Trees For Winter Bark
Beauty is only skin deep. Learn how to create winter interest with trees that exfoliate beautiful bark.
Winter is the perfect time of year to take a good hard look at your landscape. Sure, you may not have enough evergreens for breaking up that depressing sea of browns. And it’s way too early to look for emerging bulbs, providing just about the season’s only splash of color.
But one sure-fire way to add interest to the garden in winter is to plant trees with beautifully textured bark – especially trees that naturally exfoliate, shedding their skin to reveal different colors and textures. Think crape myrtles, sycamores and lacebark elms, to name a few.
Pick a day when the sky is clear blue to observe trees like these. Set against a solid backdrop, their trunks are textured canvases of splitting, peeling and chafing bark that often reveals a contrasting color underneath. Take the ‘Natchez’ crape myrtle, for example. In spring and summer, it sends up branches of fragrant white blossoms, which in fall give way to bright orange foliage. Yet, this tree’s encore occurs in winter, when its shaggy brown bark peels away to unveil a smooth cinnamon-colored trunk.
Exfoliating is a natural process in which the barks peels off in thin layers or flakes as the tree grows and expands in diameter. It is also used by some trees to shed themselves of pests like insects, scale and fungi.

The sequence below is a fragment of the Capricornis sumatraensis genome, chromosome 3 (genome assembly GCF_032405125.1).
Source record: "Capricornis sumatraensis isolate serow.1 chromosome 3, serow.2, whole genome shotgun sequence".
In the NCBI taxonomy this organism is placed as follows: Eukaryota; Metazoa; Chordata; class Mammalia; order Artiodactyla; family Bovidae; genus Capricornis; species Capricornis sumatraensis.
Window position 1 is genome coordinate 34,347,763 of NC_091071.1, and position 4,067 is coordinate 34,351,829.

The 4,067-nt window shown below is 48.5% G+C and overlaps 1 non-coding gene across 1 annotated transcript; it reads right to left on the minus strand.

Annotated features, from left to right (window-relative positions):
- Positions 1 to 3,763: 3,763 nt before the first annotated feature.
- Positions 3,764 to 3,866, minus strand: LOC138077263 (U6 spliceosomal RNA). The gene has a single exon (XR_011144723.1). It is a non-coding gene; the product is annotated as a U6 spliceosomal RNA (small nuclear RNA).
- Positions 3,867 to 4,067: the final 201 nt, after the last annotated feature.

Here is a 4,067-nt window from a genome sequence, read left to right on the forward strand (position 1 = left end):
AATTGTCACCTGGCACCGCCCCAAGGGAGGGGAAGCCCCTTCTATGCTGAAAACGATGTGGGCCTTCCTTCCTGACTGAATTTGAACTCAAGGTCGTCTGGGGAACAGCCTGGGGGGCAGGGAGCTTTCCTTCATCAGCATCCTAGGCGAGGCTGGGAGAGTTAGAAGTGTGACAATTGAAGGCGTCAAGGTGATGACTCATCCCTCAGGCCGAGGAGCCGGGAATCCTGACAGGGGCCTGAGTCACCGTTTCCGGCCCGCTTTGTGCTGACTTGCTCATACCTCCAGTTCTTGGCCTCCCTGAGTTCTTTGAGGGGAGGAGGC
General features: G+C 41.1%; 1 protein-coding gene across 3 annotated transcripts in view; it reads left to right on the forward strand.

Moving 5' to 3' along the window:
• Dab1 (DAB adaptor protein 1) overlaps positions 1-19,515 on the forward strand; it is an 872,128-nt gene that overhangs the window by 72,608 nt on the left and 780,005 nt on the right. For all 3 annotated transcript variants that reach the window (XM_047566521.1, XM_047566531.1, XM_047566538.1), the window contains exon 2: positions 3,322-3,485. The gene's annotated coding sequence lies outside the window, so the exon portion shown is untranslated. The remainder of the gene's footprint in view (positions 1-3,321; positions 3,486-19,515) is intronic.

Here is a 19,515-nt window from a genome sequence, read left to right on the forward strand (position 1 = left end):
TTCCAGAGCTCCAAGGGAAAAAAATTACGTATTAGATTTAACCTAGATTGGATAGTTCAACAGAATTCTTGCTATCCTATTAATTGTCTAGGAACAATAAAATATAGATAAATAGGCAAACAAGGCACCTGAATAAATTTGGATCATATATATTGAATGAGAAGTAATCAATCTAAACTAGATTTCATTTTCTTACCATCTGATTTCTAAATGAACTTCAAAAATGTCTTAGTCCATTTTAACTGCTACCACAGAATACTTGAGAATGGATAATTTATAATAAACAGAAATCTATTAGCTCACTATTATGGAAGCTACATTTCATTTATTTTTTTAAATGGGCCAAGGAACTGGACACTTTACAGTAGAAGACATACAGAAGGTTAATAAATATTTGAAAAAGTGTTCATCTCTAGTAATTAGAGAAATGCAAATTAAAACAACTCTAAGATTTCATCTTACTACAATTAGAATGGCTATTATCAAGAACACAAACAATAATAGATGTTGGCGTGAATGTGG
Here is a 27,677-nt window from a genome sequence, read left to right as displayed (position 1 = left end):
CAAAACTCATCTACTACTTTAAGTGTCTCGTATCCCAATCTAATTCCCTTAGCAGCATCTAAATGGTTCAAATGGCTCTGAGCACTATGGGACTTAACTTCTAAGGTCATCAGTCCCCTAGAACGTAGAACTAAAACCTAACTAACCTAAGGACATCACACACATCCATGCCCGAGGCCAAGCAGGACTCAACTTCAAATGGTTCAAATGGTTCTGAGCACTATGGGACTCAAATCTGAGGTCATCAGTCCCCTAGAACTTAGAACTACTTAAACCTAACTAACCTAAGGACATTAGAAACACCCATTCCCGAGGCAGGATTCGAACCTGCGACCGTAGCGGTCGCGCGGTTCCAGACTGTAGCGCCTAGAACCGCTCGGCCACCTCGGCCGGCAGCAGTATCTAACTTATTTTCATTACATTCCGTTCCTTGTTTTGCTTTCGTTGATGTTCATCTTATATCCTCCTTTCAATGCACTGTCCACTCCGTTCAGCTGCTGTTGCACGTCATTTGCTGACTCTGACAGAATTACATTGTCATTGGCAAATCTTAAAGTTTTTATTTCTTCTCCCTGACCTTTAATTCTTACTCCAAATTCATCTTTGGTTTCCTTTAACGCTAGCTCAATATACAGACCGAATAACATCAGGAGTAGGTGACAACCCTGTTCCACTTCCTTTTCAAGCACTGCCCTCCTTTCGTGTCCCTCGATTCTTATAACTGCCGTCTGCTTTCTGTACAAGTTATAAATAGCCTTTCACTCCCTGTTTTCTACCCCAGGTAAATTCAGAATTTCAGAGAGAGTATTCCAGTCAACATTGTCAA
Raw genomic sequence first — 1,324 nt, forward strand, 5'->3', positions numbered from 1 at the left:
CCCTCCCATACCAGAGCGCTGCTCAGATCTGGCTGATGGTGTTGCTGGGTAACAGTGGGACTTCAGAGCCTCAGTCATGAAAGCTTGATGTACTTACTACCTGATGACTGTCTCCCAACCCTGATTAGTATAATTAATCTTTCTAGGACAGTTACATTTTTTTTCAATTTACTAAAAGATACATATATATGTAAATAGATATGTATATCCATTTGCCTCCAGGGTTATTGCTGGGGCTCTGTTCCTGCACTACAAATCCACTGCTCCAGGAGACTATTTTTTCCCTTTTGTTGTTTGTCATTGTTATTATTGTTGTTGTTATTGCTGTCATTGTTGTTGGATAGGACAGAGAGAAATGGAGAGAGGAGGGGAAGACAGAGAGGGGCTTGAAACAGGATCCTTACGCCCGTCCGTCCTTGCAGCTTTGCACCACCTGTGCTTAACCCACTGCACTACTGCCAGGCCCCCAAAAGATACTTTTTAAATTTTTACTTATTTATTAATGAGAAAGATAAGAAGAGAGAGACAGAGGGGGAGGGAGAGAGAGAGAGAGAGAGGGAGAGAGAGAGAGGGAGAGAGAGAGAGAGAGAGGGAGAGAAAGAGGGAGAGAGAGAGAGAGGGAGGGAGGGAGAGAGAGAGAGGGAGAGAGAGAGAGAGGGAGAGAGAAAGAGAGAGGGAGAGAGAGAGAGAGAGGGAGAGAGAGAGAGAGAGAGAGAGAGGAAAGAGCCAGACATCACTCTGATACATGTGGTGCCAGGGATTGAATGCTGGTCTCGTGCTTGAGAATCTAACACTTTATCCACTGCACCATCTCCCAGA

Although it occurs at various times of year—and for many trees, only every other year—exfoliation is most noticeable in winter when trees are bare of leaves. When adding such a tree to your landscape to create winter interest, place it in front of a backdrop of evergreens or conifers that will help show off the bark’s interesting texture.
Here are six trees to consider:
- River birch, Betula nigra: Spectacular cinnamon-colored peeling bark. Consider the ‘Heritage’ variety with its salmon-cream to brownish bark which exfoliates to reveal a creamy white under layer.
- Chinese or lacebark elm, Ulmus parvifolia: Multicolored exfoliating bark.
- Paperbark maple, Acer griseum: Peeling orange-cinnamon bark.
- Crape myrtle, Lagerstroemia: Gray exfoliating bark. Consider ‘Natchez’ with its cinnamon under layer.
- Dawn redwood, Metasequoia glyptostroboides: Roughly textured peeling orange-brown bark.
- American sycamore, Platanus occidentalis: Mottled exfoliating gray bark flakes off in large irregular masses leaving a greenish-white, gray and brown under layer.